The anti-lock brake warning light means that computer detected a problem and set its own diagnostic fault code, and the computer turned the system off. That is simply an add-on feature that has been disabled leaving you with the same standard brake system all vehicles have, but the red brake warning light refers to that base brake system. It could be as simple as low brake fluid level, which will eventually send you sailing through a stop sign. It could also be as simple as a parking brake that's not fully-released. That's real common on all Ford products. They are well-known for parking brake cables that become rusted and stick. The third thing the red light can point to is a failure in one of the two hydraulic systems. That means you're driving with half the brakes. Boy, a lawyer would wring his hands and lick his chops if his investigator found that.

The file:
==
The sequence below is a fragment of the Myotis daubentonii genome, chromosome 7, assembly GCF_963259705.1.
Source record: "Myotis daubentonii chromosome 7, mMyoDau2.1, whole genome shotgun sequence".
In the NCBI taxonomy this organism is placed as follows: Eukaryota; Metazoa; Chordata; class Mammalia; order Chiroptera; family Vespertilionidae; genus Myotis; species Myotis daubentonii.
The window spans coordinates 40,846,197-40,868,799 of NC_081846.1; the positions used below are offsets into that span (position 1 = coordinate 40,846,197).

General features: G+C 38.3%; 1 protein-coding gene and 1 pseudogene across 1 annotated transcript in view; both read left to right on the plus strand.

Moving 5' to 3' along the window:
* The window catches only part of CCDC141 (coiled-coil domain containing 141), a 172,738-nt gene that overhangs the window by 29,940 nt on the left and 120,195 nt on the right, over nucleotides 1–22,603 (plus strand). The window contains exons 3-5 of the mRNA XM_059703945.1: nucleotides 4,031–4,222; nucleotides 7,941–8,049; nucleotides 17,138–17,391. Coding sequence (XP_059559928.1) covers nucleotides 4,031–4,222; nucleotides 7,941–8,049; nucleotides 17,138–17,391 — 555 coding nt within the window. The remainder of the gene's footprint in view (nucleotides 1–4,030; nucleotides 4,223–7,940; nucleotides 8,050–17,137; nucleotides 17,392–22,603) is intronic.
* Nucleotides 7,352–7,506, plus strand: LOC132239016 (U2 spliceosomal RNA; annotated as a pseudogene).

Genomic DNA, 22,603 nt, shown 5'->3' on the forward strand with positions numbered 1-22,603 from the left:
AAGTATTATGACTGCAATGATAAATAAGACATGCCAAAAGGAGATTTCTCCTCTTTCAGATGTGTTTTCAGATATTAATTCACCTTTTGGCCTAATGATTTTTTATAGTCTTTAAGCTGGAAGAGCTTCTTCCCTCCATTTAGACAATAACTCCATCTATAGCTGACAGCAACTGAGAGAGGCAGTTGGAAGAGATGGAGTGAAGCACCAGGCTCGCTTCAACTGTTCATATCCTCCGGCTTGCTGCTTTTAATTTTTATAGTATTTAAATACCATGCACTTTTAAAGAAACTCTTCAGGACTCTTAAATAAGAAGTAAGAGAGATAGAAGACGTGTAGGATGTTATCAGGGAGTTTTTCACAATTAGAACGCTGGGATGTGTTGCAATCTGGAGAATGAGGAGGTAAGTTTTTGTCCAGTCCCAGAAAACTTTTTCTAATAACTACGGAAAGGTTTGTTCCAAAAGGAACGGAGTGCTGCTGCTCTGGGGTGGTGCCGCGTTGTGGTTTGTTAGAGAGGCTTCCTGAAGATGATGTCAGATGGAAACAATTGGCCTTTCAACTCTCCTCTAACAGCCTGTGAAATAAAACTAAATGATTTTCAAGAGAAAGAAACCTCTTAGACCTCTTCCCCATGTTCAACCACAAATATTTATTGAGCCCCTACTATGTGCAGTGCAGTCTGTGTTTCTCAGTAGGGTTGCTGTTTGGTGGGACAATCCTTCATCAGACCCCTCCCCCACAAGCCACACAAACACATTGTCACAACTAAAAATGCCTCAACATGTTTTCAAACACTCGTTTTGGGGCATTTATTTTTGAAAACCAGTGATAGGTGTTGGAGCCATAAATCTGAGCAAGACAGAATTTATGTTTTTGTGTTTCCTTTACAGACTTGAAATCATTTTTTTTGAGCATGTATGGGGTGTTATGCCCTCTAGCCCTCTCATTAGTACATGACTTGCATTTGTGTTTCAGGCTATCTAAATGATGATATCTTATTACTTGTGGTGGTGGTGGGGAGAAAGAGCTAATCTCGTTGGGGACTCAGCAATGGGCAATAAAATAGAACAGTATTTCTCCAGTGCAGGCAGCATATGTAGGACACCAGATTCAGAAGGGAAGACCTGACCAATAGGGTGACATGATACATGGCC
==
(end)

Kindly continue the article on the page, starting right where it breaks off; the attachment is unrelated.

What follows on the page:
I can understand not wanting to stick money into a Ford product. We read that all the time, but you're referring to things that can happen on any vehicle at any time. Age and value have nothing to do with fixing brake and emissions problems. My daily driver is an '88 Grand Caravan, and I'd stick any amount in it to keep it going. There are no newer vehicles that could be more reliable. Anything I'd spend on repairs is peanuts compared to one new-car payment. You mentioned not trusting your van. I don't trust newer vehicles with computers hung onto every conceivable system that never needed computers before. I have newer cars, but I rarely drive them any further than I'm willing to walk back home.